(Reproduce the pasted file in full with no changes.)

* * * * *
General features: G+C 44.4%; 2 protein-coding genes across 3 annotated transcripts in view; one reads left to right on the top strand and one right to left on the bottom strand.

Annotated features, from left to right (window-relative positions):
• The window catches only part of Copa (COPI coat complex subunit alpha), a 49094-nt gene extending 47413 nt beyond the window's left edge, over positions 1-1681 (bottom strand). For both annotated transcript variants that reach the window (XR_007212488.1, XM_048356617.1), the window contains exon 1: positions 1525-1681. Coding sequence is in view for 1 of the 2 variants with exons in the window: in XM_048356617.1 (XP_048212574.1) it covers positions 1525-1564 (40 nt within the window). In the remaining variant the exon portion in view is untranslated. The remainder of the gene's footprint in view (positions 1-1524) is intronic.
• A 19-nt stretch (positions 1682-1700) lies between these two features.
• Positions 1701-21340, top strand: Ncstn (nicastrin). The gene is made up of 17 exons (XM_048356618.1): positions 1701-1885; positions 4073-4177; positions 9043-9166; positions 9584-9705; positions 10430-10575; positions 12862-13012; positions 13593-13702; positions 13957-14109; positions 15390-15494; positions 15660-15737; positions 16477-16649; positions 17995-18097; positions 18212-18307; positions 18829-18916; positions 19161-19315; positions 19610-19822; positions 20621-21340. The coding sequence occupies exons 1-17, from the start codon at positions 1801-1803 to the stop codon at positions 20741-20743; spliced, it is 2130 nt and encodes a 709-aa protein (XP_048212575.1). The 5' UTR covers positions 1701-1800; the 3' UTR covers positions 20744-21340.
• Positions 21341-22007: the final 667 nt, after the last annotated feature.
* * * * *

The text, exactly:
General features: G+C 44.4%; 2 protein-coding genes across 3 annotated transcripts in view; one reads left to right on the top strand and one right to left on the bottom strand.

Annotated features, from left to right (window-relative positions):
• The window catches only part of Copa (COPI coat complex subunit alpha), a 49094-nt gene extending 47413 nt beyond the window's left edge, over positions 1-1681 (bottom strand). For both annotated transcript variants that reach the window (XR_007212488.1, XM_048356617.1), the window contains exon 1: positions 1525-1681. Coding sequence is in view for 1 of the 2 variants with exons in the window: in XM_048356617.1 (XP_048212574.1) it covers positions 1525-1564 (40 nt within the window). In the remaining variant the exon portion in view is untranslated. The remainder of the gene's footprint in view (positions 1-1524) is intronic.
• A 19-nt stretch (positions 1682-1700) lies between these two features.
• Positions 1701-21340, top strand: Ncstn (nicastrin). The gene is made up of 17 exons (XM_048356618.1): positions 1701-1885; positions 4073-4177; positions 9043-9166; positions 9584-9705; positions 10430-10575; positions 12862-13012; positions 13593-13702; positions 13957-14109; positions 15390-15494; positions 15660-15737; positions 16477-16649; positions 17995-18097; positions 18212-18307; positions 18829-18916; positions 19161-19315; positions 19610-19822; positions 20621-21340. The coding sequence occupies exons 1-17, from the start codon at positions 1801-1803 to the stop codon at positions 20741-20743; spliced, it is 2130 nt and encodes a 709-aa protein (XP_048212575.1). The 5' UTR covers positions 1701-1800; the 3' UTR covers positions 20744-21340.
• Positions 21341-22007: the final 667 nt, after the last annotated feature.